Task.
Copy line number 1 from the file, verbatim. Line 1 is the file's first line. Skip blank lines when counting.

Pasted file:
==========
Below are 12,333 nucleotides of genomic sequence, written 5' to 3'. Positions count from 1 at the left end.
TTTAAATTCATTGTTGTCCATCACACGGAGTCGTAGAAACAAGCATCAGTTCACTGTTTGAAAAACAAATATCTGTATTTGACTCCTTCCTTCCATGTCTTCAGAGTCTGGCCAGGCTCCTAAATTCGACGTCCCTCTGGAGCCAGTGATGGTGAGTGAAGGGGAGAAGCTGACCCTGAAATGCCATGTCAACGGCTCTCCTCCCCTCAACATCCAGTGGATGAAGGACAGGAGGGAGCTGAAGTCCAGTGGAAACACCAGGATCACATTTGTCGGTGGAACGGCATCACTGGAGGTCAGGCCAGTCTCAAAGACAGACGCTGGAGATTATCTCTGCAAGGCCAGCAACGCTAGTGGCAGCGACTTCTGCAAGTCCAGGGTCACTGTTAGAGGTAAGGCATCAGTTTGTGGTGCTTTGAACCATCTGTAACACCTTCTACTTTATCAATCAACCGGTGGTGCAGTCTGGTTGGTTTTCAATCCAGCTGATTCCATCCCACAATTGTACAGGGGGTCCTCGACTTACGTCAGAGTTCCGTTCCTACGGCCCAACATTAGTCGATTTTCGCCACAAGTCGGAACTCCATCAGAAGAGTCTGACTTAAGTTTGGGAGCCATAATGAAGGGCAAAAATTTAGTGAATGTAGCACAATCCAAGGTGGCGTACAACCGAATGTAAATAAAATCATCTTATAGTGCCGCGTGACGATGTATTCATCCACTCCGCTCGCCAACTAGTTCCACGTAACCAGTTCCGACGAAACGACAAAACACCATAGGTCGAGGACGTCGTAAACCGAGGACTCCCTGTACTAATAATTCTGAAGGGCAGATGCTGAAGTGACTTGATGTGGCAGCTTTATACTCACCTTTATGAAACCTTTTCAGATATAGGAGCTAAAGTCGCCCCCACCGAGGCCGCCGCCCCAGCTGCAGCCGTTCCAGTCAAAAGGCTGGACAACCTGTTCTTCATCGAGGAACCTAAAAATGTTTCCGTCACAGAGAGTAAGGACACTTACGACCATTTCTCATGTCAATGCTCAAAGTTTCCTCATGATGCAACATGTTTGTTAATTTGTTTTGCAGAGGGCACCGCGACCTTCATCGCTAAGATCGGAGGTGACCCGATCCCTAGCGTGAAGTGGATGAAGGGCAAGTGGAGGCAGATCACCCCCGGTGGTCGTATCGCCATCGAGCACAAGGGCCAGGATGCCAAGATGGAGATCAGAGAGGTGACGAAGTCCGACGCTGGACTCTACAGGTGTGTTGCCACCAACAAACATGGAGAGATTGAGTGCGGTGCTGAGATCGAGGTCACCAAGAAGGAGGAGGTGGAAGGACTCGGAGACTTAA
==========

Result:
Below are 12,333 nucleotides of genomic sequence, written 5' to 3'. Positions count from 1 at the left end.